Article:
Here is some important information about Cannabis Industry banking.
‘It is 100% legal under federal law to bank the cannabis industry’
It was less than six years ago that Washington and Colorado became the first states to legalize marijuana for recreational use. While a total of nine states and Washington, D.C., have legalized recreational pot, and 30 states have legalized it for medical purposes, weed companies still operate in a legal grey area because pot is illegal under federal law. The DEA classifies cannabis as a Schedule 1 drug, meaning it has “currently no accepted medical use.” That puts it in the same category as heroin.
Under the Obama administration, then-Deputy Attorney General James Cole issued a memo, known as the Cole Memorandum, that clarified the Justice Department’s stance on pot. The memo, from August 29, 2013, asserted that, for the most part, the Justice Department would not enforce the marijuana ban in states that had legalized it. (Cole laid out a number marijuana enforcement priorities, including preventing drugged driving.)
Following suit, in February 2014, FinCEN, which is part of the Treasury Department, issued its own guidance on how banks could provide services to the cannabis industry without violating an anti-money laundering law, the Bank Secrecy Act. One apparent goal of that memo — to ensure that cannabis companies could find banks.
The guidance noted: “This FinCEN guidance should enhance the availability of financial services for, and the financial transparency of, marijuana-related businesses.”
When the FinCEN guidance was issued, banks could theoretically avoid the threat of federal prosecution as long as they complied with its guidelines — including filing Suspicious Activity Reports, or SARs, for transactions related to all marijuana companies. (The recent FinCEN report showing an uptick in banks that work with cannabis companies arrived at its numbers by examining SARs.)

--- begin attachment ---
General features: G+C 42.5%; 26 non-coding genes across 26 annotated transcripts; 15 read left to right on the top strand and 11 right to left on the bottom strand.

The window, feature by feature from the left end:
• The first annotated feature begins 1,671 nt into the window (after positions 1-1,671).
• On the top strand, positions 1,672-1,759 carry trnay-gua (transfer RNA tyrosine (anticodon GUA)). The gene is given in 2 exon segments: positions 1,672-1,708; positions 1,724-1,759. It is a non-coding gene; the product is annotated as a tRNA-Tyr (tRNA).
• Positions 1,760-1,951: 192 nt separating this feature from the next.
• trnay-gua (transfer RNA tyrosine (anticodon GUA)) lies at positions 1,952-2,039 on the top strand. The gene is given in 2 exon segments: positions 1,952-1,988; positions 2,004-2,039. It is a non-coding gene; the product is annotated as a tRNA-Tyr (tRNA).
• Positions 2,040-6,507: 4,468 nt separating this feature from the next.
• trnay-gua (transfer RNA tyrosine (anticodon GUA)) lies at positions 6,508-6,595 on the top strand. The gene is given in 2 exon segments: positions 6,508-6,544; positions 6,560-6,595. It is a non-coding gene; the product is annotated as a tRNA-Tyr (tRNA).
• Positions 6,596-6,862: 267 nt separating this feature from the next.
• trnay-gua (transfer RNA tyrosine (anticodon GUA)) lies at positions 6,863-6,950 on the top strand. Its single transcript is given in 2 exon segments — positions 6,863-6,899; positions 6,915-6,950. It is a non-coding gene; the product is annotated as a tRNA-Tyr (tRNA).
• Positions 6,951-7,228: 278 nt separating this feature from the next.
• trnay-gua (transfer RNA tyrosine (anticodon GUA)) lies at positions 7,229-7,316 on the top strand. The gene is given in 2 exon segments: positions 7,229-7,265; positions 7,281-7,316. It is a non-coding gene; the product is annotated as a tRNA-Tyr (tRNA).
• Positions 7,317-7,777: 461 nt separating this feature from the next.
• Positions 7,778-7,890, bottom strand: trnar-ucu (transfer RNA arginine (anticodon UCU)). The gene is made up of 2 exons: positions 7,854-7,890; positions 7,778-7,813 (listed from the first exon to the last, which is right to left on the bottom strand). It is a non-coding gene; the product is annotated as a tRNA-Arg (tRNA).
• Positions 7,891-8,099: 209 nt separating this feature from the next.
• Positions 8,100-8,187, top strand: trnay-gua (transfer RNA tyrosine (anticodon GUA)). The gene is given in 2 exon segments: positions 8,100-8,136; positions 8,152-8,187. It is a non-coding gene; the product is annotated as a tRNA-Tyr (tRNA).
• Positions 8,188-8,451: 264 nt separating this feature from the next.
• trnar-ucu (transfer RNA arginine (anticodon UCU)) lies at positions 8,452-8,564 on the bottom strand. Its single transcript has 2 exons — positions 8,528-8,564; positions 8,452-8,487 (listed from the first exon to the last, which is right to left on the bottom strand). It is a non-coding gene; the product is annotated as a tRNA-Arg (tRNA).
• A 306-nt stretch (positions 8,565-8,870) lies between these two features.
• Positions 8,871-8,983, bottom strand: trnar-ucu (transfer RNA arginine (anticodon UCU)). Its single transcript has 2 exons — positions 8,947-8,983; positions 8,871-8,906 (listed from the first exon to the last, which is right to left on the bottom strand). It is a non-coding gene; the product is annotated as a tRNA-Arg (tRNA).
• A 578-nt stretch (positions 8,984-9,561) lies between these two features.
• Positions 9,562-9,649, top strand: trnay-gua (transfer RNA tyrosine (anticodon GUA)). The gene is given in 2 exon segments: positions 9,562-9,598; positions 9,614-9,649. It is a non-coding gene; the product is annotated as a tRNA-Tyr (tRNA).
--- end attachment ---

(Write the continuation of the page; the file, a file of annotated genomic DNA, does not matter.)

But the Donald Trump administration has threatened the legitimacy of that FinCEN guidance, which itself referenced the Cole memo multiple times. In January, Attorney General Jeff Sessions rescinded the Cole memo, calling marijuana “a dangerous drug” and asserting that “marijuana activity is a serious crime.” While Treasury Secretary Steve Mnuchin told Congress in February that he wanted the cannabis industry to have access to banks, that might provide little assurance to notoriously risk-averse financial institutions.
“At the end of the day it is 100% illegal under federal law to bank the cannabis industry because of the Bank Secrecy Act,” said business lawyer Hilary Bricken, who writes a column on cannabis policy and regulation for Above the Law. She added, “None of the big banks … openly do business with cannabis companies … These are massively conservative institutions and are probably more regulated than any other institution in the U.S.”